When you buy Celebrate the Century stamps at the post office they are sealed in a plastic wrapper that makes them look untouchable.
They are arranged in a cockeyed fashion and bunched together oddly so they don't even look like normal stamps.
I've purchased one pane of each Celebrate the Century issue that has been released so far to add to my collection.
I've also bought plenty more to use for postage.
They cost exactly the same per stamp as the 32¢ Flag Over Porch, Yellow Rose, Statue of Liberty and all the other stamps with tired designs that everyone else is using for postage.
But the Celebrate the Century stamps are a lot more interesting.
It takes me about three-and-a-half minutes to tear open the plastic, remove the cardboard backing (and recycle it) and carefully separate all the stamps.
When I'm done, I've got 15 interesting stamps that actually look like stamps. I can use them to mail my mortgage payment, my electric bill, my order to my stamp dealer and my letter to Mom.
I'm hoping that the out-of-the-ordinary stamp will catch the eye of nearly everybody who gets my mail — even the clerk at the mortgage company.
It's certainly possible that they'll throw the stamp away, but maybe they'll save it. I hope they do save it and start their own stamp collection.
Either way, it doesn't really matter to me because I'm just having a lot more fun licking and sticking a stamp that shows Orville Wright in flight over Kitty Hawk, N.C. (Figure 3, bottom, as shown on my utility payment envelope), than I would peeling off the umpteenth Flag Over Porch stamp.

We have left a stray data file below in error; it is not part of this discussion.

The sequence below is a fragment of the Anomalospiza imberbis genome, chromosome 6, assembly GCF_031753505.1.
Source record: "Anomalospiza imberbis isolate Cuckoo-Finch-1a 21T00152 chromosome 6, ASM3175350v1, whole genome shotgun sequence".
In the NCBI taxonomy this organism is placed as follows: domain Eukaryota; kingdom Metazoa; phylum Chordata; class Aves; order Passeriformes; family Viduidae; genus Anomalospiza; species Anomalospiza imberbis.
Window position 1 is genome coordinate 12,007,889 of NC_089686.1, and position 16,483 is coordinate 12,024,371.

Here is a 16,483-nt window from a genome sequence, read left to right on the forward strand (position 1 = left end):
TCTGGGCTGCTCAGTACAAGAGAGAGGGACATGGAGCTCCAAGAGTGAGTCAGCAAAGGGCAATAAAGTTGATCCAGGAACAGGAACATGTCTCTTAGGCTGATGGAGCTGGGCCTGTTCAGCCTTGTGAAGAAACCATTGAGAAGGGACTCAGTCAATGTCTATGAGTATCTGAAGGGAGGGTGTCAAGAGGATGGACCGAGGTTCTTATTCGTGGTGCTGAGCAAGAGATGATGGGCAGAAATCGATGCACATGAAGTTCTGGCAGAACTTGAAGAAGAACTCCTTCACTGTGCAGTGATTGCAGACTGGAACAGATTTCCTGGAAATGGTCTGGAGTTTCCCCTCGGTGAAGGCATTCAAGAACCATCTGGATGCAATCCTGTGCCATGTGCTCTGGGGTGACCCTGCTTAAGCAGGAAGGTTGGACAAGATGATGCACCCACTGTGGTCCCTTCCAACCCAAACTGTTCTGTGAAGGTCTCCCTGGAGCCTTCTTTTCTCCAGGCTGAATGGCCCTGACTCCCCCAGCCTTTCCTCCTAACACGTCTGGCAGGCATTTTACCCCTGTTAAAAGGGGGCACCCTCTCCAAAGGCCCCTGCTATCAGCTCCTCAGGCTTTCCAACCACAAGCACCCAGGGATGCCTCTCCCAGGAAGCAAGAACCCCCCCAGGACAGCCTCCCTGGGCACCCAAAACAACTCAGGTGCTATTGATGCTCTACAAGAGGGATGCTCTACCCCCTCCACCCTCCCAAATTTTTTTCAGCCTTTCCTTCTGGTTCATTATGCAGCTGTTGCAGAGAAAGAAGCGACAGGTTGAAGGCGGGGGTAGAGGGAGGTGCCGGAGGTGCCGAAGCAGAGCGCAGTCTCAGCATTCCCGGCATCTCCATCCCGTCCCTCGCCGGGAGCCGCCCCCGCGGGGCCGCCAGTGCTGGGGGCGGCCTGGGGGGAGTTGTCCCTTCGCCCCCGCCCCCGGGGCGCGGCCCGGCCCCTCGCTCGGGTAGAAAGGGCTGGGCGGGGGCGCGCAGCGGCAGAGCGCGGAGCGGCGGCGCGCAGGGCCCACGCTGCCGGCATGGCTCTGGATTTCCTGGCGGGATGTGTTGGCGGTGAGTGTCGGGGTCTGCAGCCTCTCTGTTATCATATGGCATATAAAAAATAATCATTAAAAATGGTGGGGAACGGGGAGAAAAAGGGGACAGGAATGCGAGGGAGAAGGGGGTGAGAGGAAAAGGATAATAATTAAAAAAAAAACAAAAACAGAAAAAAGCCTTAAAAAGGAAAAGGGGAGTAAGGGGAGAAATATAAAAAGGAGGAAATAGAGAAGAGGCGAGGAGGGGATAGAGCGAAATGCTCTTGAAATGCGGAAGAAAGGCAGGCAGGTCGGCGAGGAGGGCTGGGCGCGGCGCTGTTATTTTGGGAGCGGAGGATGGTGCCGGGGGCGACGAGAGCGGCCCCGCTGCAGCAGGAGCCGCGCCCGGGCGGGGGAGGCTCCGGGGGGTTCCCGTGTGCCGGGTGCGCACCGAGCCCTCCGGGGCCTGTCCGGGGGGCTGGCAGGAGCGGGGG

Yes, yes, yes! You can use them for postage. Please do. Maybe you'll give someone somewhere the idea to start collecting stamps.
blogIn this column in the Aug. 24 issue of Linn’s, I referred to the American Philatelic Research Library in Bellefonte, Pa., as a “gift to stamp collectors.” The BNAPS library and the APRL are two of many libraries available to stamp collectors, and some philatelic libraries are available online. Read More ›
blogIt’s often been said that one of the salutary benefits of collecting stamps is the friendships made along one’s philatelic journey. If I were asked to place a value on the bonds thus forged with collectors in locales near and far, I would be rich beyond measure. A few of these hobby friends I have never met in person. Read More ›
blogToday, Nov. 11, 2015, is Veterans Day. Over the years, a number of United States stamps honoring those who have served in our nation’s armed forces have been issued. Read More ›
blogMy previous blog post focused on a mystery: the apparent indentations of paper clips on United States Purple Heart forever stamps that were used to mail payments to the circulation department of my employer, Amos Media in Sidney, Ohio. Read More ›
Watch as Linn’s Stamp News senior editor Denise McCarty discusses Great Britain’s final stamp issue for 2015, a Star Wars prestige booklet, and reveals what is included in its stamp program for 2016.
Watch as Linn’s Stamp News managing editor Chad Snee discusses a registered 1967 cover from Qatar that recently sold for almost $1,200 and the latest discovery of an Upright Jenny Invert pane.
Watch as Linn’s Stamp News editorial director Donna Houseman announces that Linn’s has been named official daily publisher of World Stamp Show-NY 2016 and provides an update on the reorganization of the Scott catalogs.
Watch as Linn’s Stamp News senior editor Marty Frankevicz reports on the suspension of Canada Post’s cluster box conversion plan after the election of a new prime minister.
It is always a treat to get to see stamp dealers’ own collections.
In the recently concluded Linn’s United States Stamp Popularity Poll, the Circus Posters set of eight stamps was chosen as the overall favorite issue of 2014.
Dispersal of the splendid Daniel B. Curtis collection continued March 25, with Robert A. Siegel Auction Galleries gaveling items from United States back-of-the-book and possessions.
The 175th anniversary of the first postage stamp, Great Britain's Penny Black, is May 6, but the stamp was placed on sale May 1, 1840, for mailers to use beginning on May 6, the designated issue date.